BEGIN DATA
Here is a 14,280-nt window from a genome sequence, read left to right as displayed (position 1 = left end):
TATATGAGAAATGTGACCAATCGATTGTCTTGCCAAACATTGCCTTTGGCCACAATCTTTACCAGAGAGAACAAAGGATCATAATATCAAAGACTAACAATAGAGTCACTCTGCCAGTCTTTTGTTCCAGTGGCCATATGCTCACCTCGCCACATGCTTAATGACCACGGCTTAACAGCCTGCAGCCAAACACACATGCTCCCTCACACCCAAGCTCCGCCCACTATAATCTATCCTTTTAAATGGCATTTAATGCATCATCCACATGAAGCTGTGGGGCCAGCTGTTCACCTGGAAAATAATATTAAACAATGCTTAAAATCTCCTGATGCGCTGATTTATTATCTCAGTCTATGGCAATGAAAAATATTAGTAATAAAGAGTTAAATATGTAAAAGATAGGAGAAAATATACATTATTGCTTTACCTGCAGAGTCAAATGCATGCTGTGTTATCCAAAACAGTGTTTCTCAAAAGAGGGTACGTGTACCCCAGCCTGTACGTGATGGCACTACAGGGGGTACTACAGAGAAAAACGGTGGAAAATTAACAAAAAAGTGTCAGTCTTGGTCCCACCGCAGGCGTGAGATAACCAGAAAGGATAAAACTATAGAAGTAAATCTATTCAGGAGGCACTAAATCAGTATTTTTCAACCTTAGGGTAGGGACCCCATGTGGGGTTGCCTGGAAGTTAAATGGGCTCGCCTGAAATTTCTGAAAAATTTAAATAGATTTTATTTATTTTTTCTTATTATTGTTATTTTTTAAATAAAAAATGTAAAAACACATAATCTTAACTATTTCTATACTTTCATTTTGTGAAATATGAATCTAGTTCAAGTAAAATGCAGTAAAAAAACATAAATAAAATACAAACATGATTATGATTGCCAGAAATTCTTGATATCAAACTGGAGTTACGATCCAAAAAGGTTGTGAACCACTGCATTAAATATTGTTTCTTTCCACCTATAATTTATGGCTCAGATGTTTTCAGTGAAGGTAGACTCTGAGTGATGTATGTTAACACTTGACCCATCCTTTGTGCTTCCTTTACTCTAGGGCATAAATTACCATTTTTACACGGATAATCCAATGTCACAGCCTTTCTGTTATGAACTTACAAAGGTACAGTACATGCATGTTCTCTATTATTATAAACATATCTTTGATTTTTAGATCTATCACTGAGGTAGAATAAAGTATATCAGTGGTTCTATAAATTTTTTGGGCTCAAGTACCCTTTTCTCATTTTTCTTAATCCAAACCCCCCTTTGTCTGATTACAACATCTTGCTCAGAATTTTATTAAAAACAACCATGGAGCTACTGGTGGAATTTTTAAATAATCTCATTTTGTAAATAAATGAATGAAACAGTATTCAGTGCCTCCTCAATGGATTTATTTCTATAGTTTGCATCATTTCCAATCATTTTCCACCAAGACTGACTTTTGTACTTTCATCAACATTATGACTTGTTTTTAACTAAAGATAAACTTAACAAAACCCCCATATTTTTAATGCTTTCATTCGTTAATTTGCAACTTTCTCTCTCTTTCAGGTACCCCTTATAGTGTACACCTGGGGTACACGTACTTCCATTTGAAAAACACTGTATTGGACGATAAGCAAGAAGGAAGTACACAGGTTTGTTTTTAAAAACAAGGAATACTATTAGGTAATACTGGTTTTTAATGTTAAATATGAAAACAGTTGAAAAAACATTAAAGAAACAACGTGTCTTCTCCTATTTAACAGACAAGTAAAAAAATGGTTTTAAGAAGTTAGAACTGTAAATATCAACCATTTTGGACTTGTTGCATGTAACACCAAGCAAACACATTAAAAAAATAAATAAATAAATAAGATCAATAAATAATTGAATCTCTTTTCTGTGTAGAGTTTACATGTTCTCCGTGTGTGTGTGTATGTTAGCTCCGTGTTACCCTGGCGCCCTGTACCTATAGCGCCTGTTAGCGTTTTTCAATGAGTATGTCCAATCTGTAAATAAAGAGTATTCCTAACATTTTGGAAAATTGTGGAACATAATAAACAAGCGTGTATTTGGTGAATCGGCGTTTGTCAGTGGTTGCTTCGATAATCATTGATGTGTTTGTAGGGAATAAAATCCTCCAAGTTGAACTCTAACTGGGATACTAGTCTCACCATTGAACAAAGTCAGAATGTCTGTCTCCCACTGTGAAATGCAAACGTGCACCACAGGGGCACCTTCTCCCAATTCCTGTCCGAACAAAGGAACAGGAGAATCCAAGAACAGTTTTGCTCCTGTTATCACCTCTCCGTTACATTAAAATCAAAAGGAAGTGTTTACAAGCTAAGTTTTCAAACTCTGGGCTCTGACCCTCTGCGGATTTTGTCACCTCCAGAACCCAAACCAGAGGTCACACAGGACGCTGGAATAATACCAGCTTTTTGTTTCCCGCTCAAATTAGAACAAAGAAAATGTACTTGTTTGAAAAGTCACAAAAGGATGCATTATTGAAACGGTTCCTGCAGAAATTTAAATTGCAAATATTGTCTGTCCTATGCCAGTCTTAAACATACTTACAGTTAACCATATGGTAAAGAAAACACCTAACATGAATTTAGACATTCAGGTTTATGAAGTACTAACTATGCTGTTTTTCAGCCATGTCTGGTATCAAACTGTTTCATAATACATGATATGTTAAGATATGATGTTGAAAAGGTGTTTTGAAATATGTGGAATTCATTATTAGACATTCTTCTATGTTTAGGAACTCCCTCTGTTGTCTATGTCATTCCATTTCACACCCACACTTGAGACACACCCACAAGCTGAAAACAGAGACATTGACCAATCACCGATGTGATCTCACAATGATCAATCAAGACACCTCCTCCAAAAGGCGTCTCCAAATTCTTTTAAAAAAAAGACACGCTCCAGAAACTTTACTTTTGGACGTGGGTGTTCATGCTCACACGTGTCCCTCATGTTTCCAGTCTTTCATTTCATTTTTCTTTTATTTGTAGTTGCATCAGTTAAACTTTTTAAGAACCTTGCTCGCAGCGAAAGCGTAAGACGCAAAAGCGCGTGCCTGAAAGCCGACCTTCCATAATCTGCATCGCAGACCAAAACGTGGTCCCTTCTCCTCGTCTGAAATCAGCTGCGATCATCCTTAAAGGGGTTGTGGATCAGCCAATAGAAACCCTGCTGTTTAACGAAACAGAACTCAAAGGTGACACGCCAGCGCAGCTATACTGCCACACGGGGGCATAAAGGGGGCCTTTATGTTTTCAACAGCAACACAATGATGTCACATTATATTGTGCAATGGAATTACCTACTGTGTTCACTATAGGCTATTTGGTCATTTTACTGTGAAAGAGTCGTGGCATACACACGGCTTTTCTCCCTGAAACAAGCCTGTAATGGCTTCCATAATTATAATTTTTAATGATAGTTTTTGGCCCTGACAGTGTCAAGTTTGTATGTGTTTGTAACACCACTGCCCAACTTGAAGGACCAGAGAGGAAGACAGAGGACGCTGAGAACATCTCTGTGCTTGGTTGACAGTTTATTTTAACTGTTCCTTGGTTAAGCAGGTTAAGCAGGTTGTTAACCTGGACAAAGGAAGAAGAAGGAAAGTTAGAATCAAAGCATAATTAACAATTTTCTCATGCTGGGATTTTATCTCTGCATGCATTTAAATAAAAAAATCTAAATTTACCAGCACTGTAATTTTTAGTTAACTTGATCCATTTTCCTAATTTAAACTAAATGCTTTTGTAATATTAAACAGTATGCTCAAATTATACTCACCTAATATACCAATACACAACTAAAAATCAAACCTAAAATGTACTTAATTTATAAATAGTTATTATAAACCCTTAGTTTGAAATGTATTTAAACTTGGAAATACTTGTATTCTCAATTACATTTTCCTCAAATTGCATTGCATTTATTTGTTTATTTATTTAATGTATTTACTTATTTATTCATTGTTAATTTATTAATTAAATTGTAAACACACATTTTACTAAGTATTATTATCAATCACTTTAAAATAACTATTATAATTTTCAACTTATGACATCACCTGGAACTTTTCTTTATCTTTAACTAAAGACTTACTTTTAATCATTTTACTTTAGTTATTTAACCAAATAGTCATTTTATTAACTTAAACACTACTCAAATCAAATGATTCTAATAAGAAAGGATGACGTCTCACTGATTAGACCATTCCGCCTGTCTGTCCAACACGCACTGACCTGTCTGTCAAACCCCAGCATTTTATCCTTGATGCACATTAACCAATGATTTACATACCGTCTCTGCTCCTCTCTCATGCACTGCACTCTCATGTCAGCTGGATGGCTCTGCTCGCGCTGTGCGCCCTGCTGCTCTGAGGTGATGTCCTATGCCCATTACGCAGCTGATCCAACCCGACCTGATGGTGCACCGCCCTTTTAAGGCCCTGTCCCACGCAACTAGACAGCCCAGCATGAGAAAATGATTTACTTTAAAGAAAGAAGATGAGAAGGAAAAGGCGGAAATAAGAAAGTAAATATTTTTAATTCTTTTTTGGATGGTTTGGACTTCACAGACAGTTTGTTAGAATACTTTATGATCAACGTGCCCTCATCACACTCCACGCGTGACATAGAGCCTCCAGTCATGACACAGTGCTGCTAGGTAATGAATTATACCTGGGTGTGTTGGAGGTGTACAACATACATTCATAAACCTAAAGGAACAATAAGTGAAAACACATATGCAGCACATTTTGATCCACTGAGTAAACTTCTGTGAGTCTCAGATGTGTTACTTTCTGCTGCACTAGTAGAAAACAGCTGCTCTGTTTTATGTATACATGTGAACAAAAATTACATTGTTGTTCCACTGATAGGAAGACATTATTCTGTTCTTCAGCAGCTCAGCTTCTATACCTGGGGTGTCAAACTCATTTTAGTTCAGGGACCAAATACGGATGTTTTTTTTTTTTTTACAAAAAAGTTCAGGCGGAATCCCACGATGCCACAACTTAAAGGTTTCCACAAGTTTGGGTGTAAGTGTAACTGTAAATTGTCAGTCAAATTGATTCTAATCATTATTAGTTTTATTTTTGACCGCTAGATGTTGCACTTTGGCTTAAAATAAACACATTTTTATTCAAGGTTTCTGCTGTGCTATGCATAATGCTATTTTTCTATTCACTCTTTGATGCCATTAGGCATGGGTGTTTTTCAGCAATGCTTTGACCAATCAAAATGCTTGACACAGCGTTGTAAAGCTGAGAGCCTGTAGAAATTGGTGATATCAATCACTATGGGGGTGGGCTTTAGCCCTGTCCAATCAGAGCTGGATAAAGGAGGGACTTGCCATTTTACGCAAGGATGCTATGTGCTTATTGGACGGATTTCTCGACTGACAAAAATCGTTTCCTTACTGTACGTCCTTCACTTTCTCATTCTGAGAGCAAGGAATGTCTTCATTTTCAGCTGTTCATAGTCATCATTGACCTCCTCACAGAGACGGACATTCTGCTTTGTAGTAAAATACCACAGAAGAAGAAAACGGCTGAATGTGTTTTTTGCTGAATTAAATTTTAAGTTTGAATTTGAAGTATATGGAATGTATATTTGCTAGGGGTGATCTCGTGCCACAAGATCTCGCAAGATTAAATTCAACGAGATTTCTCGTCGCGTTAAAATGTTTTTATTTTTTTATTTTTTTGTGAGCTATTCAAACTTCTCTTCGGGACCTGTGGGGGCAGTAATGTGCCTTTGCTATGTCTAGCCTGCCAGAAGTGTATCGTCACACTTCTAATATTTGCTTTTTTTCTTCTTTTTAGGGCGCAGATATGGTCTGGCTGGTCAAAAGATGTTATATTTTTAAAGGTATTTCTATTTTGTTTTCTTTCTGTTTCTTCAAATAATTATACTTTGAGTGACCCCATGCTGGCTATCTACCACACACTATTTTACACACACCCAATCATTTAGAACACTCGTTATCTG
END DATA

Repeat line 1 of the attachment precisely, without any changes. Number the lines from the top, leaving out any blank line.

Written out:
Here is a 14,280-nt window from a genome sequence, read left to right as displayed (position 1 = left end):